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4.0 out of 5 stars Engaging Start to the Sharpe Series Dec 28 2003
Format:Paperback
This was my first foray into the Napoleonic historical fiction genre (including the Hornblower series as well as the Aubrey/Maturin books) and since I am more of a landlubber I went with the Sharpe series. The writing style can be light and fluffy at times but there is enough period detail to keep the historian in you engaged. The action is quite bloody and there is a certain gritty realism to much of the story. I could have done without the whole chick element that Louisa brings but it does serve to offer some insight into Sharpe's character by the end of the story. A quick read, and hard to put down. I'm looking forward to Sharpe's Eagle.
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Most recent customer reviews
2.0 out of 5 stars Sharpe's Rifles
The product is not bad, but the fact that it is an ex-library copy was not part of the description.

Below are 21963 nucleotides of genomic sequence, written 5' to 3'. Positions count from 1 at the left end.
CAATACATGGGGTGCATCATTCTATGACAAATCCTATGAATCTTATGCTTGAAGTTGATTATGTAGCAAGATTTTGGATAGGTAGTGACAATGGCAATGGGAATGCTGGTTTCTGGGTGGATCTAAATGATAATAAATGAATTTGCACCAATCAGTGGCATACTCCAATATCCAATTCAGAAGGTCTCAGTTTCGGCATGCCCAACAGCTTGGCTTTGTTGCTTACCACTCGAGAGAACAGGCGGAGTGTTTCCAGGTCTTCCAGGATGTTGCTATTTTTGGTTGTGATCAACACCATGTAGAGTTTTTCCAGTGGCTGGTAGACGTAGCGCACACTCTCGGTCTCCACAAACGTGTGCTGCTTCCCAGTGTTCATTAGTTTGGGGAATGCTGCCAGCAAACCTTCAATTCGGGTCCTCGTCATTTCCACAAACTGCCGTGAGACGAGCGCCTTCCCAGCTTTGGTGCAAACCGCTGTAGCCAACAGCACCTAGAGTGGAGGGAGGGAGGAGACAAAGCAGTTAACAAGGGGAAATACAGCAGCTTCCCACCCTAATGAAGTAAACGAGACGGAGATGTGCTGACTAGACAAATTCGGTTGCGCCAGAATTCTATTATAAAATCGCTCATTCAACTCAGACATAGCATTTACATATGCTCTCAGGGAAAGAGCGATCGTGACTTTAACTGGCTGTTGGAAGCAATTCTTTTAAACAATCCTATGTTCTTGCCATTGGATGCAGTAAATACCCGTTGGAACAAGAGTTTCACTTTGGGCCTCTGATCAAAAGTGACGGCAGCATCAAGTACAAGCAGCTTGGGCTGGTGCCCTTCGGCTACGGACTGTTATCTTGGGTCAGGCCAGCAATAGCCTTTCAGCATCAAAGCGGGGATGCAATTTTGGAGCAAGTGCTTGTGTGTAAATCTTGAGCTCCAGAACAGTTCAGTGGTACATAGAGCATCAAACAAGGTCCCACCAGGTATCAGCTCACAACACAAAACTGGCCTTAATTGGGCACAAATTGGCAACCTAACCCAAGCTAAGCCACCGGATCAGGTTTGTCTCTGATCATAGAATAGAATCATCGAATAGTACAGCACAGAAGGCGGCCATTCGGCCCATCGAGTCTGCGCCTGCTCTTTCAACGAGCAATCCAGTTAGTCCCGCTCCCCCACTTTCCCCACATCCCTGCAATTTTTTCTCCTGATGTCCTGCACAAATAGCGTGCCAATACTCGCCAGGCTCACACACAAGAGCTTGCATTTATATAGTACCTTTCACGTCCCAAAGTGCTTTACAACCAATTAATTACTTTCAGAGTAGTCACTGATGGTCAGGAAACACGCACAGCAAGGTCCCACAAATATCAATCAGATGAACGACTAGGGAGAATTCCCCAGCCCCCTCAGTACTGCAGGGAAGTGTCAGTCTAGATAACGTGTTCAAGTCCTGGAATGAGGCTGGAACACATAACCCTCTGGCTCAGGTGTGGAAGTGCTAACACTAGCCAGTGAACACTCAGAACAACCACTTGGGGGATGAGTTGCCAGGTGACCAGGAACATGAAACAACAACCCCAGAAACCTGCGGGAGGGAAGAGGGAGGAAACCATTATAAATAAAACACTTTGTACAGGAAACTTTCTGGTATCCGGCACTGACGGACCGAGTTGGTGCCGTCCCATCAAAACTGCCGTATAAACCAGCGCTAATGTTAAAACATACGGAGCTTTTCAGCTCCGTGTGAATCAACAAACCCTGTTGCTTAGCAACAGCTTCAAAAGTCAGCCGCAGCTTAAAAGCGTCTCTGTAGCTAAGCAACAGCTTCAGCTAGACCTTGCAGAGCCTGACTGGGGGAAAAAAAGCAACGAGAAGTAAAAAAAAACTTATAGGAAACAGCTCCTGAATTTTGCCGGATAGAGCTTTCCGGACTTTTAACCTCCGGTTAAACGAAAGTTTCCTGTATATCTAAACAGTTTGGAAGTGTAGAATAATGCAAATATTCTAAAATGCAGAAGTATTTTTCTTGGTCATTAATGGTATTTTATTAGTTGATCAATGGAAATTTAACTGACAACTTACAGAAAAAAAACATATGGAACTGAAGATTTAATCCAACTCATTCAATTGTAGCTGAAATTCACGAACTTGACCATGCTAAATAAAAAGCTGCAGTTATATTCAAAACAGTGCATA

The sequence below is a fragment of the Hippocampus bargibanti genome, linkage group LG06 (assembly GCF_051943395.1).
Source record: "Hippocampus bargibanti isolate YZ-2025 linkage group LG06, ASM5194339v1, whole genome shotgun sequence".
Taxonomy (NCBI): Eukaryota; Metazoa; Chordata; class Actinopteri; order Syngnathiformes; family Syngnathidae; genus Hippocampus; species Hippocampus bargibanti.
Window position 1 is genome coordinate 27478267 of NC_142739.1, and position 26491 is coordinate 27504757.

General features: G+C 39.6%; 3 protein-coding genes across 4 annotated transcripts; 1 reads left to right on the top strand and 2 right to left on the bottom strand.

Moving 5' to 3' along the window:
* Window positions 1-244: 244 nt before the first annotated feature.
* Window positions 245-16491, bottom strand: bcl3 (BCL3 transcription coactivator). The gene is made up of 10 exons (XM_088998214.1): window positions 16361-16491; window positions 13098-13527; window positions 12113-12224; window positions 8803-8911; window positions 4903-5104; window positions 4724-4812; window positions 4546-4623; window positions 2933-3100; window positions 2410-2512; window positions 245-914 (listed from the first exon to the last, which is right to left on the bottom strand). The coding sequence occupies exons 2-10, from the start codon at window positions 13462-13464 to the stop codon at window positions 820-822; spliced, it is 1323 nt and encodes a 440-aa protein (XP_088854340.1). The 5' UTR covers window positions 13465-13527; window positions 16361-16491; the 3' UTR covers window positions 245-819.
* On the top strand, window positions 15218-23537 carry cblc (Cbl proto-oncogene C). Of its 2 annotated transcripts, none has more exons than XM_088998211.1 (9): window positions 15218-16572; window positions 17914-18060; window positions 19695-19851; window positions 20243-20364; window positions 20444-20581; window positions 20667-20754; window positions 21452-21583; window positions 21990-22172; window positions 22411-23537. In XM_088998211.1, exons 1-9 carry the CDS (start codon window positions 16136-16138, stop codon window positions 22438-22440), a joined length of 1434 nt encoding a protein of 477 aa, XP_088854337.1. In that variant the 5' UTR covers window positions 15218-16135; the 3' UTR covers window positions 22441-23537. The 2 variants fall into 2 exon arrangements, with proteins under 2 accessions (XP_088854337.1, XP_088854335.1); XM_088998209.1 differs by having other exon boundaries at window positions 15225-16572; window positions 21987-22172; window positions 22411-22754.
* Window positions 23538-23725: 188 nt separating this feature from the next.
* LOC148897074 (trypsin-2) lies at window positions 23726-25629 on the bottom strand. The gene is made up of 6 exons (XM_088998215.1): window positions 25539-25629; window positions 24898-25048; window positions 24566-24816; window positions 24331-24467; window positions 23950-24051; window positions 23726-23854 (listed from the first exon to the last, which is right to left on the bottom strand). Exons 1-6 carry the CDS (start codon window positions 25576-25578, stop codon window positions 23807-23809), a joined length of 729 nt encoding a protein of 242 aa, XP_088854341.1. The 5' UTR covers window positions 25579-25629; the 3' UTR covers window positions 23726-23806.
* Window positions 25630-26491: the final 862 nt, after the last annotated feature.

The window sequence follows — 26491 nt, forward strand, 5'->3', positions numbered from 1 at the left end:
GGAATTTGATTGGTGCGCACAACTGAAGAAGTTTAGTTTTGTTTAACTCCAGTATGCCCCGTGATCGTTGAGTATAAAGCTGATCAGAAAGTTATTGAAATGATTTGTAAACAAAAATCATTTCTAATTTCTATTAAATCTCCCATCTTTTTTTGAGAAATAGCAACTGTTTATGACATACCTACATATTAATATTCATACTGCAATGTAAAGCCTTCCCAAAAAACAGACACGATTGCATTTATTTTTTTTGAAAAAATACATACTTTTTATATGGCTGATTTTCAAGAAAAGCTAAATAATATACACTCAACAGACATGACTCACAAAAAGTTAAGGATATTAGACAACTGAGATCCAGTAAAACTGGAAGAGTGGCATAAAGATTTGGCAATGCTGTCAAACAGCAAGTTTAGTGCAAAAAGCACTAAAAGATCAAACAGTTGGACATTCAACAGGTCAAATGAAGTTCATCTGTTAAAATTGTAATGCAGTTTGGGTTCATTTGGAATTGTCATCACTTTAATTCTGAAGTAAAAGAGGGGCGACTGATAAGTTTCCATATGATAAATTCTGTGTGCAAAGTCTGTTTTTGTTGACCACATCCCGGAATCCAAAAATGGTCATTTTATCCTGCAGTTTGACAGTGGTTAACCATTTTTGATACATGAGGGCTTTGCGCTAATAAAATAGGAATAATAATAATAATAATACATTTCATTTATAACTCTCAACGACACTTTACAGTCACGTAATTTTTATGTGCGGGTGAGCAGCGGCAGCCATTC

Published 15 months ago by Larry Hobson
5.0 out of 5 stars Great Action
Reading Napoleonic books can become a bit dull without some imagery to add to the mixture. This and the other books (along with the good if low-budget TV series) really bring... Read more
Published on April 28 2003 by D. A Butler
5.0 out of 5 stars Outstanding!
One of the best novels in the Sharpe series. Unlike later novels, in which Richard Sharpe seems infallible and invincinble,
Sharpe's Rifles portrays the hero as insecure and... Read more
Published on April 5 2003
5.0 out of 5 stars hear ye, hear ye, hear ye, Bernard is the man!
Another fine book. Writer's like Cornwell, of which there are few, never cease to amaze. Prolific yet always profound. Dramatic yet believable. Read more
Published on Nov. 11 2002
5.0 out of 5 stars great start to an addictive series
This is an excellent action book. Sharpe is a strong character, and the historical context of the story is very interesting. Cornwell's battle scenes are very well done. Read more
Published on April 28 2002 by Kiwibelge
5.0 out of 5 stars sharpe's rifles
Firstly this is an exellent book like all of the others in the sharpe series.It is hard to believe ,at the start ,that the Chosen men will one day respect and like... Read more
Published on April 11 2002 by "adamconlin81"
5.0 out of 5 stars AIM!.........FIRE!.....FIX BAYONETS!
After reading a number of C.S Forester's Hornblower series, I realized the appreciation I have for historical fiction that contains a main character's development throughout that... Read more
Published on Feb. 4 2002 by Matthew Ozvat